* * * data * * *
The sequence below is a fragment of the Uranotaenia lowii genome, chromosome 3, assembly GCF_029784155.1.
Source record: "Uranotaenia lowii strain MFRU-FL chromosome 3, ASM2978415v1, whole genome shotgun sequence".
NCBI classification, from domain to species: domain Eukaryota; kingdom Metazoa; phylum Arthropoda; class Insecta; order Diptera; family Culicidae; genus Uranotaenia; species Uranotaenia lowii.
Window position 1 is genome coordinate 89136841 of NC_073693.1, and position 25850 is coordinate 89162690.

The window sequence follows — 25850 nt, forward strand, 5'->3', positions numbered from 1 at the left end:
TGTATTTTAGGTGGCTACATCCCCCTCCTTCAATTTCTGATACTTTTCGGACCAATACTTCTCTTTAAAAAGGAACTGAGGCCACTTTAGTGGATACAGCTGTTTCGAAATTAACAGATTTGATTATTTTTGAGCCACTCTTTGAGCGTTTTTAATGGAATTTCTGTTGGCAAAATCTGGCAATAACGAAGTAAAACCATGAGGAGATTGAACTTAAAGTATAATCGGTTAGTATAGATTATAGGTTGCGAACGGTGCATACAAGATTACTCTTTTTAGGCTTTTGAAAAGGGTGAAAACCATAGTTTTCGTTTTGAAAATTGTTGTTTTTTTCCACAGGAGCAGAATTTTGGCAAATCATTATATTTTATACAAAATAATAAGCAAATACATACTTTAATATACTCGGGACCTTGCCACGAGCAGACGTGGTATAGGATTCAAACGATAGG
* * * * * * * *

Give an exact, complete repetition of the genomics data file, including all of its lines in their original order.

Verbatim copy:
The sequence below is a fragment of the Uranotaenia lowii genome, chromosome 3, assembly GCF_029784155.1.
Source record: "Uranotaenia lowii strain MFRU-FL chromosome 3, ASM2978415v1, whole genome shotgun sequence".
NCBI classification, from domain to species: domain Eukaryota; kingdom Metazoa; phylum Arthropoda; class Insecta; order Diptera; family Culicidae; genus Uranotaenia; species Uranotaenia lowii.
Window position 1 is genome coordinate 89136841 of NC_073693.1, and position 25850 is coordinate 89162690.

The window sequence follows — 25850 nt, forward strand, 5'->3', positions numbered from 1 at the left end:
TGTATTTTAGGTGGCTACATCCCCCTCCTTCAATTTCTGATACTTTTCGGACCAATACTTCTCTTTAAAAAGGAACTGAGGCCACTTTAGTGGATACAGCTGTTTCGAAATTAACAGATTTGATTATTTTTGAGCCACTCTTTGAGCGTTTTTAATGGAATTTCTGTTGGCAAAATCTGGCAATAACGAAGTAAAACCATGAGGAGATTGAACTTAAAGTATAATCGGTTAGTATAGATTATAGGTTGCGAACGGTGCATACAAGATTACTCTTTTTAGGCTTTTGAAAAGGGTGAAAACCATAGTTTTCGTTTTGAAAATTGTTGTTTTTTTCCACAGGAGCAGAATTTTGGCAAATCATTATATTTTATACAAAATAATAAGCAAATACATACTTTAATATACTCGGGACCTTGCCACGAGCAGACGTGGTATAGGATTCAAACGATAGG